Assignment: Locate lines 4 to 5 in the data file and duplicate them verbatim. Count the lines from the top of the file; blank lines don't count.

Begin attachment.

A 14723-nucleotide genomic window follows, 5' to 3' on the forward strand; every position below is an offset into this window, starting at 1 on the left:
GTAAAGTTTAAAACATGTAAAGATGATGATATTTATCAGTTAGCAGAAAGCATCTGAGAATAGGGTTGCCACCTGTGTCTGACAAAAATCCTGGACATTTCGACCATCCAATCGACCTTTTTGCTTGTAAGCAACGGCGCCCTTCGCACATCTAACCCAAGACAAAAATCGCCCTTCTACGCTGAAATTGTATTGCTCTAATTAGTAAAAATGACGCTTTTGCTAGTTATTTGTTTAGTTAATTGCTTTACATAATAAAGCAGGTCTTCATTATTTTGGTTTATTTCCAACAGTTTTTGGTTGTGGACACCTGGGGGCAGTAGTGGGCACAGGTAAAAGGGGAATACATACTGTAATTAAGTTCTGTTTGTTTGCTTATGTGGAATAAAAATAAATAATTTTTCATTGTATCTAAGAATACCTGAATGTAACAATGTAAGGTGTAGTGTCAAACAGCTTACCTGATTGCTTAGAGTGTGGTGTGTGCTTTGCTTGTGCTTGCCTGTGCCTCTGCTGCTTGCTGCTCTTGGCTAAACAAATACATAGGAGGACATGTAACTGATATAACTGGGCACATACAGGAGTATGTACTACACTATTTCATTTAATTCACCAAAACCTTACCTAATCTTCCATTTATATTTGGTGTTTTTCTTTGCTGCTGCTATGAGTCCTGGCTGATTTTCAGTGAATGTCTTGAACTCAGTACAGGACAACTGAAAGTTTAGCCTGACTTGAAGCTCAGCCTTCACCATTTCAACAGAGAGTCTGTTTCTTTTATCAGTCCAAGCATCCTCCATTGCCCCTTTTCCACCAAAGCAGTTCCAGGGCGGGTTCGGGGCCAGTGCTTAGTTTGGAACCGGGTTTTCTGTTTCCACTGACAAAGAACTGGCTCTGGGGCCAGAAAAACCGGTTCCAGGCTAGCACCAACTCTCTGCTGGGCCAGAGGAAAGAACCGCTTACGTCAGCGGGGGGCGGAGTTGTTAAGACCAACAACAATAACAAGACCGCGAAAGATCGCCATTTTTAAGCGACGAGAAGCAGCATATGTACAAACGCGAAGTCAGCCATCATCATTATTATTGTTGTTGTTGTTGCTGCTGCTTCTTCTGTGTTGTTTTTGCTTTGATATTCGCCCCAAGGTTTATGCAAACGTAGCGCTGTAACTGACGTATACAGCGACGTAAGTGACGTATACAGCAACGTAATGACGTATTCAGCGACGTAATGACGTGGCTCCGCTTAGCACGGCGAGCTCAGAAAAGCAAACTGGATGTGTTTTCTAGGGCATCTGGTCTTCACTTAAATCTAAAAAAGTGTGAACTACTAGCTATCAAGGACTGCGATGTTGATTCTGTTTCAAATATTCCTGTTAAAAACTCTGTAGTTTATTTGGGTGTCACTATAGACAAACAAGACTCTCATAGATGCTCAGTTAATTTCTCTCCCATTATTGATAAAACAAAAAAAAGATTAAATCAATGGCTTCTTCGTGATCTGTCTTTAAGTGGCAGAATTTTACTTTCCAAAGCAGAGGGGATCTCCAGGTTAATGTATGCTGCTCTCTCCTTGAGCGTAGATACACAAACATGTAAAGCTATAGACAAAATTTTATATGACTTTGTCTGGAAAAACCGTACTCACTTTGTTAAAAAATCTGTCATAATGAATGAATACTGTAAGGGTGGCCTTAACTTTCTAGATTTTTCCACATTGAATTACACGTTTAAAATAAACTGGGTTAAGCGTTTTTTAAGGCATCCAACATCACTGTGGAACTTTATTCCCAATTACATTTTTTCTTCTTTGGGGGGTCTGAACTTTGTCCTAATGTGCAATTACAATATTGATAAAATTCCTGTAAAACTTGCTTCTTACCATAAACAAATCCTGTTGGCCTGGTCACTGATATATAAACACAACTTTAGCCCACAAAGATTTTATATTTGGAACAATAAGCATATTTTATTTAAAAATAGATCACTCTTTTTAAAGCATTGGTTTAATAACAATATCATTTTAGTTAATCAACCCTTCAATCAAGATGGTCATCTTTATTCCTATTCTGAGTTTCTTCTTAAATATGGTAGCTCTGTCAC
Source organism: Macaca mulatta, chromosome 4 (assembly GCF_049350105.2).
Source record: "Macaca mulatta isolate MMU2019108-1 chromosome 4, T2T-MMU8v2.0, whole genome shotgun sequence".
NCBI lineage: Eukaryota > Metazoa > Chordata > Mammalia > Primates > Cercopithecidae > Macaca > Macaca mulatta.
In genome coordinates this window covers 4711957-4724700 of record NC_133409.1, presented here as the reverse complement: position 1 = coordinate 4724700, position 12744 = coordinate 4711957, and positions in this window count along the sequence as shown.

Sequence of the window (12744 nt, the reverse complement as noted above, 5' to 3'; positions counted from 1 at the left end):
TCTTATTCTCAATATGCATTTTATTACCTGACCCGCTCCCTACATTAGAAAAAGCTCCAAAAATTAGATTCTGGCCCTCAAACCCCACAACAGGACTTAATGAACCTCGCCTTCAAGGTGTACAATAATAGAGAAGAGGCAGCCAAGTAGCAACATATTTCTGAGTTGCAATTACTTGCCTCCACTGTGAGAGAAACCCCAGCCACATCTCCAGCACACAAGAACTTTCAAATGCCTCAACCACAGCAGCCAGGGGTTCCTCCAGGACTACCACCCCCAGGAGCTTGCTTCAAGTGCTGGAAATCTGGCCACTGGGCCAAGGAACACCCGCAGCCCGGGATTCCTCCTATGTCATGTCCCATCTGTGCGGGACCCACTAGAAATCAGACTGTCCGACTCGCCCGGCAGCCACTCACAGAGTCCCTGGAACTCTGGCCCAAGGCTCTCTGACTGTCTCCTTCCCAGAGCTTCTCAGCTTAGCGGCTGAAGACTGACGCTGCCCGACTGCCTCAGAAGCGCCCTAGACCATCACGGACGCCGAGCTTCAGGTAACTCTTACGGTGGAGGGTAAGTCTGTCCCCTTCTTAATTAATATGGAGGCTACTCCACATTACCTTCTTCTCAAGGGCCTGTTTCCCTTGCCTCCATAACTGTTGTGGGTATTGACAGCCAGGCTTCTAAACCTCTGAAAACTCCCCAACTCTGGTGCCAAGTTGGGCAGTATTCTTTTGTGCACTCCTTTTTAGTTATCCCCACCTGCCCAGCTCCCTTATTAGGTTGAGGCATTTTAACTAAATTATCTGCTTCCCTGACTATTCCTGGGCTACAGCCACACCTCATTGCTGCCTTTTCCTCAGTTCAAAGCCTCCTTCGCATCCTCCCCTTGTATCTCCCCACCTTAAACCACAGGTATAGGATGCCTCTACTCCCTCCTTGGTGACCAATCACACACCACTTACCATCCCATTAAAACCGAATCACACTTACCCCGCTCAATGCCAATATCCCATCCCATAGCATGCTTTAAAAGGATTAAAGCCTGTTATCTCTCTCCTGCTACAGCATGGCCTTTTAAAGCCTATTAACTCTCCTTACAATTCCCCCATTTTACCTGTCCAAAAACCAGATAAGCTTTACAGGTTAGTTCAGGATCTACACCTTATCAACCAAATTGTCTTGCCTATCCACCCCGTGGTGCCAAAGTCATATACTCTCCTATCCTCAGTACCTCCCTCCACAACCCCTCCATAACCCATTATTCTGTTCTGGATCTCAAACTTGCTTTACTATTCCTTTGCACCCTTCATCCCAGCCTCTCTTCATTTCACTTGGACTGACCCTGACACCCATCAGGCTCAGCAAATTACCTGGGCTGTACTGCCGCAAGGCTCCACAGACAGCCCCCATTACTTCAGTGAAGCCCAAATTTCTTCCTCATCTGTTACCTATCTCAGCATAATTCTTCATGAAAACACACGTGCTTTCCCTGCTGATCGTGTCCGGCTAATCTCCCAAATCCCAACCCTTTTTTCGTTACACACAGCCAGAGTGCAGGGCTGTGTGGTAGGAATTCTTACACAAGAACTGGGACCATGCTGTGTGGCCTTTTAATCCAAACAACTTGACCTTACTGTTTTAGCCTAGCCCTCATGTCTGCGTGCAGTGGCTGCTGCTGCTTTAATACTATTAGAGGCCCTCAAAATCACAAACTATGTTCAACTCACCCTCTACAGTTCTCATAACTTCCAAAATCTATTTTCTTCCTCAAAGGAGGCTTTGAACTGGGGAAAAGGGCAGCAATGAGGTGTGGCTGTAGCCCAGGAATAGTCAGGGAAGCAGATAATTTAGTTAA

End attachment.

Source record: "Macaca mulatta isolate MMU2019108-1 chromosome 4, T2T-MMU8v2.0, whole genome shotgun sequence".
NCBI lineage: Eukaryota > Metazoa > Chordata > Mammalia > Primates > Cercopithecidae > Macaca > Macaca mulatta.